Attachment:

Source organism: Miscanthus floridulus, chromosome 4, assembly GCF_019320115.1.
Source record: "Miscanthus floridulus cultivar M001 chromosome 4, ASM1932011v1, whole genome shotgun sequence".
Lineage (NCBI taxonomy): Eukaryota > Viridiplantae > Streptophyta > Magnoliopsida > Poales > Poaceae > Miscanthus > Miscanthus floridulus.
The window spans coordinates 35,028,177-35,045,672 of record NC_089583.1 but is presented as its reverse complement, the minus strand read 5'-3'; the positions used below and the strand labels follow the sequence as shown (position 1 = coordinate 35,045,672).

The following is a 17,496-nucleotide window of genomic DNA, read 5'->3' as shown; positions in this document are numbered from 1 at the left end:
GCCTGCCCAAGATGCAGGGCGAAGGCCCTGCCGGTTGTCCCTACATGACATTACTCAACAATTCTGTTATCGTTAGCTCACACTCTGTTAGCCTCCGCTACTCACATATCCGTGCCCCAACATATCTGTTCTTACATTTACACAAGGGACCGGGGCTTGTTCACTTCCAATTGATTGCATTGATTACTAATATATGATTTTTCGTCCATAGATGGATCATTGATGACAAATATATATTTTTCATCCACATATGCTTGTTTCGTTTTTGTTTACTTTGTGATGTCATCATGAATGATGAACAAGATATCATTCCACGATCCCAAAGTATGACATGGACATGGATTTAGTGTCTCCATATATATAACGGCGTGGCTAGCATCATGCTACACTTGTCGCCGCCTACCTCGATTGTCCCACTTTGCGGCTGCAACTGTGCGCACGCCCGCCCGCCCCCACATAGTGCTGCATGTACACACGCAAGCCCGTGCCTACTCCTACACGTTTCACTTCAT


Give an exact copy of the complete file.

Source organism: Miscanthus floridulus, chromosome 4, assembly GCF_019320115.1.
Source record: "Miscanthus floridulus cultivar M001 chromosome 4, ASM1932011v1, whole genome shotgun sequence".
Lineage (NCBI taxonomy): Eukaryota > Viridiplantae > Streptophyta > Magnoliopsida > Poales > Poaceae > Miscanthus > Miscanthus floridulus.
The window spans coordinates 35,028,177-35,045,672 of record NC_089583.1 but is presented as its reverse complement, the minus strand read 5'-3'; the positions used below and the strand labels follow the sequence as shown (position 1 = coordinate 35,045,672).

The following is a 17,496-nucleotide window of genomic DNA, read 5'->3' as shown; positions in this document are numbered from 1 at the left end:
GCCTGCCCAAGATGCAGGGCGAAGGCCCTGCCGGTTGTCCCTACATGACATTACTCAACAATTCTGTTATCGTTAGCTCACACTCTGTTAGCCTCCGCTACTCACATATCCGTGCCCCAACATATCTGTTCTTACATTTACACAAGGGACCGGGGCTTGTTCACTTCCAATTGATTGCATTGATTACTAATATATGATTTTTCGTCCATAGATGGATCATTGATGACAAATATATATTTTTCATCCACATATGCTTGTTTCGTTTTTGTTTACTTTGTGATGTCATCATGAATGATGAACAAGATATCATTCCACGATCCCAAAGTATGACATGGACATGGATTTAGTGTCTCCATATATATAACGGCGTGGCTAGCATCATGCTACACTTGTCGCCGCCTACCTCGATTGTCCCACTTTGCGGCTGCAACTGTGCGCACGCCCGCCCGCCCCCACATAGTGCTGCATGTACACACGCAAGCCCGTGCCTACTCCTACACGTTTCACTTCAT